Most early portraits of George Washington represent him as serious and even dour, and more than a few contemporaries described the man as aloof….
Joseph Paugenit, Jonas Obscow, Anthony Jeremiah, Simon Peney, Obadiah Wicket, and Alexander Quapish. These are not household names to the average history enthusiast. But…
Because of Henry Wadsworth Longfellow’s famous poem, “Paul Revere’s Ride,” most people think that Revere was critical to the start of the Revolutionary War….
The March 18, 1777 Pennsylvania Packet (Philadelphia) published an essay by “S.” that classified five political characters of Americans. The article was republished in…Read More
When a soldier’s term of service was complete, he was discharged. Besides having arrears of pay and other obligations resolved, he was given a…Read More
So you’ve been elected Captain of the militia company of your small Massachusetts town in 1774, and now you’ve got to train your men….Read More
Journal of the American Revolution kicked off summer 2015 with a fun group interview and several short features about important primary sources. This source…Read More
The British government’s policies toward the American colonies in the 1760s and 1770s were controversial in Great Britain; some people favored the government’s actions…Read More
One of the newspapers featured in Reporting the Revolutionary War was the Virginia Gazette dated August 26, 1775. In the book, Don N. Hagist…Read More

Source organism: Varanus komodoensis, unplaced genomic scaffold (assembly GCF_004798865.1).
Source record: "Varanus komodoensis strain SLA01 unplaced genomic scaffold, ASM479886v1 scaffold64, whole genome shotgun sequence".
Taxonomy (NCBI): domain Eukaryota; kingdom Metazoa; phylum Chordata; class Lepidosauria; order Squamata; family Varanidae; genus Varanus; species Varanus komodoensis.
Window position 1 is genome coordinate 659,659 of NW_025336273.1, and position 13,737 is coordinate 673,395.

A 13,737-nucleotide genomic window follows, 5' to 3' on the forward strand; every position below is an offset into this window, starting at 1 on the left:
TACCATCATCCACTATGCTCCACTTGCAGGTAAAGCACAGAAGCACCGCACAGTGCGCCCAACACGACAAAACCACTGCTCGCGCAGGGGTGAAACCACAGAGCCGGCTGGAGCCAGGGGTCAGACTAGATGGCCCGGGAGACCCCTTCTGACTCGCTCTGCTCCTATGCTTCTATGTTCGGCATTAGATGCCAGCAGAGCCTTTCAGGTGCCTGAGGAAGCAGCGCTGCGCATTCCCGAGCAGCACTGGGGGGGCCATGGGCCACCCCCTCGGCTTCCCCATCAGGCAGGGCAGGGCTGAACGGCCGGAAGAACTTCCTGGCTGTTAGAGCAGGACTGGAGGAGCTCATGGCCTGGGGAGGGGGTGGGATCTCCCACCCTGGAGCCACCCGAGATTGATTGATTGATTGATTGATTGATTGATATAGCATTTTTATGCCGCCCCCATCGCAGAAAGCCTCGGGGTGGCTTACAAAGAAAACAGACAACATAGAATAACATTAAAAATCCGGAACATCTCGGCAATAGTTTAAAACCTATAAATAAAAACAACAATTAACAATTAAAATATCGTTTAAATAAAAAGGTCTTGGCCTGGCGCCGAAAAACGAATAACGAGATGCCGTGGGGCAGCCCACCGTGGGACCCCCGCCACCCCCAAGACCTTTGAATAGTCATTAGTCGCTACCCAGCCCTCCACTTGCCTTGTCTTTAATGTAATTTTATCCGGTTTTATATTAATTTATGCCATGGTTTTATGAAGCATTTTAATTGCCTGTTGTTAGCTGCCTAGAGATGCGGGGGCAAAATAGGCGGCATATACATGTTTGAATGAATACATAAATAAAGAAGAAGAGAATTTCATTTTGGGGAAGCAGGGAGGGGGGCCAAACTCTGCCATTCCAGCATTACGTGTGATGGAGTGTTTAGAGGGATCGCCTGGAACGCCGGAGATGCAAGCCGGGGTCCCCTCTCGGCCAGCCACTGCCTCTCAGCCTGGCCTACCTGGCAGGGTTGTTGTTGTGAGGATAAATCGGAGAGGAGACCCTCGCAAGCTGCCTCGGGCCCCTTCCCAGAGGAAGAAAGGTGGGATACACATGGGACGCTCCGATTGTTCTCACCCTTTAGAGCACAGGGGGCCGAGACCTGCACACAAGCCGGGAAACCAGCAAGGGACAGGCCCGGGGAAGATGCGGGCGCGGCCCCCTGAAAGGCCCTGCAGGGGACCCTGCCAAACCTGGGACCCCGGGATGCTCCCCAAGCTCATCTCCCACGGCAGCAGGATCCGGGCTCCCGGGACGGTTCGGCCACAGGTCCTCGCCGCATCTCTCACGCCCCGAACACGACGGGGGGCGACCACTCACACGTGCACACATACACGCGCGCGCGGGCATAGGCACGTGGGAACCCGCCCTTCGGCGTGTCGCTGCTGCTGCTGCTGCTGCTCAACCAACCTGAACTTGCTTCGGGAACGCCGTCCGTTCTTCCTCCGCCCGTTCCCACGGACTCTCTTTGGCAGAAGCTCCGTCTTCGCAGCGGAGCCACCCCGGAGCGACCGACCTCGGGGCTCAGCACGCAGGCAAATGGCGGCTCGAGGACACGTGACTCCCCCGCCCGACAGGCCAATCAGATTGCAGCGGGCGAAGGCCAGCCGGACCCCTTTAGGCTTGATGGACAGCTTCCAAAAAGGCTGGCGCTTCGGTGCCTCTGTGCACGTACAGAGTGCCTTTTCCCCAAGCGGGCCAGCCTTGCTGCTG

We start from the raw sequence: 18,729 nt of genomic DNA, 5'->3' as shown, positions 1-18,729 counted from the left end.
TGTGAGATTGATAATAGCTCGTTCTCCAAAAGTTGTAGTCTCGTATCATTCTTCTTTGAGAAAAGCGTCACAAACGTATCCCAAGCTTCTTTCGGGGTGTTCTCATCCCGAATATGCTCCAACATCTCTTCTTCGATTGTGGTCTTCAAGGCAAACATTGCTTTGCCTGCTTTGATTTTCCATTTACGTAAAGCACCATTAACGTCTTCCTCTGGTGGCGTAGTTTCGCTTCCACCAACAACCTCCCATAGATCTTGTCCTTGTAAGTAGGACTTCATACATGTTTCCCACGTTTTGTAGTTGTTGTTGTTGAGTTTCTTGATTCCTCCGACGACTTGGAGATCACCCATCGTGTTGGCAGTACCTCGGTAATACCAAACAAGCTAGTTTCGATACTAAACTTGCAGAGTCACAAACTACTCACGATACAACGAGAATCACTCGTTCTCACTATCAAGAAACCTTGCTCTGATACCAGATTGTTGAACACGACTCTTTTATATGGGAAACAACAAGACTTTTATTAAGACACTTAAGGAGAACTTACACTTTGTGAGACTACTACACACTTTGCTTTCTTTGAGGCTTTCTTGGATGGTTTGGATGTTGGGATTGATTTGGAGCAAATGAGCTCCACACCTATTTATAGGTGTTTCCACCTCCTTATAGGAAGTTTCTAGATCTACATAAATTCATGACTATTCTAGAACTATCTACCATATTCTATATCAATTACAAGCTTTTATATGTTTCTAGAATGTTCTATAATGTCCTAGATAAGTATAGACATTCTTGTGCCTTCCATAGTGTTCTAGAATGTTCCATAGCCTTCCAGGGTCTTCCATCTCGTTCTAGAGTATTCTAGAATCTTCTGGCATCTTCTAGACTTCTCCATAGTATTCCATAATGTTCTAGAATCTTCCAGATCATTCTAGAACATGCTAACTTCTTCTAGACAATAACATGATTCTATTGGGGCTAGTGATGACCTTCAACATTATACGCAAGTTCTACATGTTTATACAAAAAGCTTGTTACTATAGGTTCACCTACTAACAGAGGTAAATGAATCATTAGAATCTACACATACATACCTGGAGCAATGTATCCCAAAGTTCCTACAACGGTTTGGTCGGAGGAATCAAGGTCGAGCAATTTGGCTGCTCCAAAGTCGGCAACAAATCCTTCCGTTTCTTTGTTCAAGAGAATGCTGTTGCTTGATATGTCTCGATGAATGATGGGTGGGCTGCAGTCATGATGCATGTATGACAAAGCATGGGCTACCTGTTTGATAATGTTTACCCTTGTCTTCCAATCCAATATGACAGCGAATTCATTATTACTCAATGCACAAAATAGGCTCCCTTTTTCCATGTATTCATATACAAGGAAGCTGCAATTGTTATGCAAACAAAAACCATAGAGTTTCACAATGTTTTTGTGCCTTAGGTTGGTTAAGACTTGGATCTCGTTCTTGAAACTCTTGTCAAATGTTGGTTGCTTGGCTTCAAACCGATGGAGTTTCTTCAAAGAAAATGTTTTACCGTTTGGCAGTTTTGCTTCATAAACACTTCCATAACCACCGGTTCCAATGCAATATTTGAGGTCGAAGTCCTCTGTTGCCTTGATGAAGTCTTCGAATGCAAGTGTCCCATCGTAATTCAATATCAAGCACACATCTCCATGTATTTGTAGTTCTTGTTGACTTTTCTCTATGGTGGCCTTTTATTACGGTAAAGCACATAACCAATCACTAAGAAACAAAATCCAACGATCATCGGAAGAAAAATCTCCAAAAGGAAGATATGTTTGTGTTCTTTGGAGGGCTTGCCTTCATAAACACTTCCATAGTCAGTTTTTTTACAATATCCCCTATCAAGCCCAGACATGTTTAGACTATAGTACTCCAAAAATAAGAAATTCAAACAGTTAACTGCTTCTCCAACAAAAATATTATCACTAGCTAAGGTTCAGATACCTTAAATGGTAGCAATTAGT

From Bunker Hill to Yorktown, a feature of military actions during the American Revolution was the redoubt. Of course, redoubts were a fixture in…Read More
Maps are vital to understanding campaigns and battles. During the American Revolution, military planners often lamented the lack of good maps and went to…Read More
From mid-August to early October, 1774, huge crowds gathered in the “shiretowns” of every county in contiguous, mainland Massachusetts (except Suffolk, where Boston is…Read More
Cartoons were a vital part of England’s print media in the 1770s, and were almost exclusively of the sort that today we call editorial…Read More
Armies thrived on paperwork. With huge amounts of information to be recorded and tracked, non-commissioned officers and soldiers with good literacy, skill at basic…Read More
In the late summer and early fall of 1774, all of Massachusetts outside of Boston shed British rule. From October 1774 to April 1775,…Read More
One of the most famous and recognizable eighteenth-century newspapers is the October 31, 1765 issue of the Pennsylvania Journal, also known as the “tombstone…Read More